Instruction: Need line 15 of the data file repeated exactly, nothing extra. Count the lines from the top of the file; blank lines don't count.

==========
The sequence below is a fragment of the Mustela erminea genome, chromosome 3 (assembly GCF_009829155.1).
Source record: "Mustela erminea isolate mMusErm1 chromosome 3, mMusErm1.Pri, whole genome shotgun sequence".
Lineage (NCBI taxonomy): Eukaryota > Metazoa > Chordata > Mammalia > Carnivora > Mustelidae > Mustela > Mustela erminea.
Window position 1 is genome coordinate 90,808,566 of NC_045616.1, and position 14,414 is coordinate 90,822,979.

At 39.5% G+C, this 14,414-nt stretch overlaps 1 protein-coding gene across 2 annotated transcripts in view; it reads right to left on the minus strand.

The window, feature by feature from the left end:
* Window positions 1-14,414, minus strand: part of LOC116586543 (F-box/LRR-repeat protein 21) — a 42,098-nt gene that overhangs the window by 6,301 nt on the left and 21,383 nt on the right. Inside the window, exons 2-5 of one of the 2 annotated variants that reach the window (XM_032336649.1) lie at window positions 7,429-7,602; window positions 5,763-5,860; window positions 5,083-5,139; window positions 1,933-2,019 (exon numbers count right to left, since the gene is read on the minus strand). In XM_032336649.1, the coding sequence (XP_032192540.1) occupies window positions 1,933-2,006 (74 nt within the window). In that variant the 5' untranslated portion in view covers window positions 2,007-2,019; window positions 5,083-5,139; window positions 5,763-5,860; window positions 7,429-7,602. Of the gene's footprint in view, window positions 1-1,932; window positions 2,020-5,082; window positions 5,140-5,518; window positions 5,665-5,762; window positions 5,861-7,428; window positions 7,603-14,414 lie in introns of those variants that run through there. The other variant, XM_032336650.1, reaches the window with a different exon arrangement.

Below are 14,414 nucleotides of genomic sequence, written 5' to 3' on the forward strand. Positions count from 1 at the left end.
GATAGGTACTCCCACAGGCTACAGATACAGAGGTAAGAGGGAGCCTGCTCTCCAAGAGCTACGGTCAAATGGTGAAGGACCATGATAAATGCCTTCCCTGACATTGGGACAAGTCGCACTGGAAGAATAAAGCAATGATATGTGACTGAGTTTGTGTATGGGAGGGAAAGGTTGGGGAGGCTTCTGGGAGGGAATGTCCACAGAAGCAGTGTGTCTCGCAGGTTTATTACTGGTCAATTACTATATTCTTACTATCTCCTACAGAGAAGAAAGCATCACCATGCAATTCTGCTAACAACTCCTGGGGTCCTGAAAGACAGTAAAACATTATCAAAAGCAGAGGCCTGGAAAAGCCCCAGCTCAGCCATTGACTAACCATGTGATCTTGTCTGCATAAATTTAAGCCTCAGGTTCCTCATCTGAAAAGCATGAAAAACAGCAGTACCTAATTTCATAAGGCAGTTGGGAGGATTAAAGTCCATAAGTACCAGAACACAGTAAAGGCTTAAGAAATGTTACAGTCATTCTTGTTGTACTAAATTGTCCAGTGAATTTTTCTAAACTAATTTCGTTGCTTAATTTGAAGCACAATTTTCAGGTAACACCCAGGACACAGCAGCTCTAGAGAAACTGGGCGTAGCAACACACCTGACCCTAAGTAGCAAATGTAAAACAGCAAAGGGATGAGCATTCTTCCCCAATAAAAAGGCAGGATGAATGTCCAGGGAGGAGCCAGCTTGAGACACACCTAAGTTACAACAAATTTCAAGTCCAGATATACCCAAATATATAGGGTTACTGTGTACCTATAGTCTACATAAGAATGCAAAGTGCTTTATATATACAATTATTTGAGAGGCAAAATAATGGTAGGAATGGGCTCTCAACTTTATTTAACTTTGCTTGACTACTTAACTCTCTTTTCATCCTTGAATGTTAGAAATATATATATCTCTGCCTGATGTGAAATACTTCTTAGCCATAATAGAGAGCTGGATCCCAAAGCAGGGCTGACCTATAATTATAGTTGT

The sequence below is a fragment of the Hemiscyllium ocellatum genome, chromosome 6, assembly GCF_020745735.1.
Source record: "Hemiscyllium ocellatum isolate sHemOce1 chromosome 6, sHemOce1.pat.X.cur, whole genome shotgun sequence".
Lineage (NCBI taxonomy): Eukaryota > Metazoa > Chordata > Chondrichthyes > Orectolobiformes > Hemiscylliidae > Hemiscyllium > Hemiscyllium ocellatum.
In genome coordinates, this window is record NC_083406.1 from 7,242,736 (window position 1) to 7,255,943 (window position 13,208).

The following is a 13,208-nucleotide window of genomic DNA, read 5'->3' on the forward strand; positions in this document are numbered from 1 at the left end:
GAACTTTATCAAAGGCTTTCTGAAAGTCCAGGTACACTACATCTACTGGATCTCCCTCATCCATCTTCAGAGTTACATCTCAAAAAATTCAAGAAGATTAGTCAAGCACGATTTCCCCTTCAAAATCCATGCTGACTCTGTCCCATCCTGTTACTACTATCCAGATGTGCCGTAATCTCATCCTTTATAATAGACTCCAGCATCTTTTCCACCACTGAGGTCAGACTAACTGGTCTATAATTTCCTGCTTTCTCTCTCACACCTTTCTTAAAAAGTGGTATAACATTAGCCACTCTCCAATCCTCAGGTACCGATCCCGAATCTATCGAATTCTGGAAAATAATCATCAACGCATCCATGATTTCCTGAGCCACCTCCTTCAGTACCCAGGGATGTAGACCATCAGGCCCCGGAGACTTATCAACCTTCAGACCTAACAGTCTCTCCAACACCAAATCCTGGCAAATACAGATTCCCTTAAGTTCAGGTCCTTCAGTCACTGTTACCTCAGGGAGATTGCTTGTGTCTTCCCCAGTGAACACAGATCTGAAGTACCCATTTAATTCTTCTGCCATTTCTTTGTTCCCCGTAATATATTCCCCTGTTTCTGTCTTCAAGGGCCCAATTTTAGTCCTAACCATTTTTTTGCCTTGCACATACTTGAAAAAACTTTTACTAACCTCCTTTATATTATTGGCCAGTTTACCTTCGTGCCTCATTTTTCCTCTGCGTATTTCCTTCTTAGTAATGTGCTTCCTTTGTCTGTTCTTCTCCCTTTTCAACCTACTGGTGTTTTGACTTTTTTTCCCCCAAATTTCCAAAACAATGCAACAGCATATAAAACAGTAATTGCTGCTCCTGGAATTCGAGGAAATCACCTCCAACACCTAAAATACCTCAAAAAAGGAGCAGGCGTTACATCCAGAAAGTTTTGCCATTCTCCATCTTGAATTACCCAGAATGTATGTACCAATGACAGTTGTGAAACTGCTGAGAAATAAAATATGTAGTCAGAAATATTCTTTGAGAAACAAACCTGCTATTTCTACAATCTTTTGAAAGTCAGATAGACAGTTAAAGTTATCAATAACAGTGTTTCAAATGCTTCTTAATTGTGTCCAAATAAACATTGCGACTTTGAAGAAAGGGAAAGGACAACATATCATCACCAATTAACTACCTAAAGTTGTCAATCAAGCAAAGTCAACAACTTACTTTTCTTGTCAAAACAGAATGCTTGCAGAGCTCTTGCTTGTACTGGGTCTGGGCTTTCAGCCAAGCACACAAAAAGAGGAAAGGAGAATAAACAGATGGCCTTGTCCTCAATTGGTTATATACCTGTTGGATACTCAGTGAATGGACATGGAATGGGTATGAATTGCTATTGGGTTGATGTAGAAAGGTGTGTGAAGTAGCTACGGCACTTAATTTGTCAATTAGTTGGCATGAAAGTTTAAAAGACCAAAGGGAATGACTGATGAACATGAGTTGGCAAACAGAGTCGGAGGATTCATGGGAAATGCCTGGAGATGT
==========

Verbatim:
GAACTTTATCAAAGGCTTTCTGAAAGTCCAGGTACACTACATCTACTGGATCTCCCTCATCCATCTTCAGAGTTACATCTCAAAAAATTCAAGAAGATTAGTCAAGCACGATTTCCCCTTCAAAATCCATGCTGACTCTGTCCCATCCTGTTACTACTATCCAGATGTGCCGTAATCTCATCCTTTATAATAGACTCCAGCATCTTTTCCACCACTGAGGTCAGACTAACTGGTCTATAATTTCCTGCTTTCTCTCTCACACCTTTCTTAAAAAGTGGTATAACATTAGCCACTCTCCAATCCTCAGGTACCGATCCCGAATCTATCGAATTCTGGAAAATAATCATCAACGCATCCATGATTTCCTGAGCCACCTCCTTCAGTACCCAGGGATGTAGACCATCAGGCCCCGGAGACTTATCAACCTTCAGACCTAACAGTCTCTCCAACACCAAATCCTGGCAAATACAGATTCCCTTAAGTTCAGGTCCTTCAGTCACTGTTACCTCAGGGAGATTGCTTGTGTCTTCCCCAGTGAACACAGATCTGAAGTACCCATTTAATTCTTCTGCCATTTCTTTGTTCCCCGTAATATATTCCCCTGTTTCTGTCTTCAAGGGCCCAATTTTAGTCCTAACCATTTTTTTGCCTTGCACATACTTGAAAAAACTTTTACTAACCTCCTTTATATTATTGGCCAGTTTACCTTCGTGCCTCATTTTTCCTCTGCGTATTTCCTTCTTAGTAATGTGCTTCCTTTGTCTGTTCTTCTCCCTTTTCAACCTACTGGTGTTTTGACTTTTTTTCCCCCAAATTTCCAAAACAATGCAACAGCATATAAAACAGTAATTGCTGCTCCTGGAATTCGAGGAAATCACCTCCAACACCTAAAATACCTCAAAAAAGGAGCAGGCGTTACATCCAGAAAGTTTTGCCATTCTCCATCTTGAATTACCCAGAATGTATGTACCAATGACAGTTGTGAAACTGCTGAGAAATAAAATATGTAGTCAGAAATATTCTTTGAGAAACAAACCTGCTATTTCTACAATCTTTTGAAAGTCAGATAGACAGTTAAAGTTATCAATAACAGTGTTTCAAATGCTTCTTAATTGTGTCCAAATAAACATTGCGACTTTGAAGAAAGGGAAAGGACAACATATCATCACCAATTAACTACCTAAAGTTGTCAATCAAGCAAAGTCAACAACTTACTTTTCTTGTCAAAACAGAATGCTTGCAGAGCTCTTGCTTGTACTGGGTCTGGGCTTTCAGCCAAGCACACAAAAAGAGGAAAGGAGAATAAACAGATGGCCTTGTCCTCAATTGGTTATATACCTGTTGGATACTCAGTGAATGGACATGGAATGGGTATGAATTGCTATTGGGTTGATGTAGAAAGGTGTGTGAAGTAGCTACGGCACTTAATTTGTCAATTAGTTGGCATGAAAGTTTAAAAGACCAAAGGGAATGACTGATGAACATGAGTTGGCAAACAGAGTCGGAGGATTCATGGGAAATGCCTGGAGATGT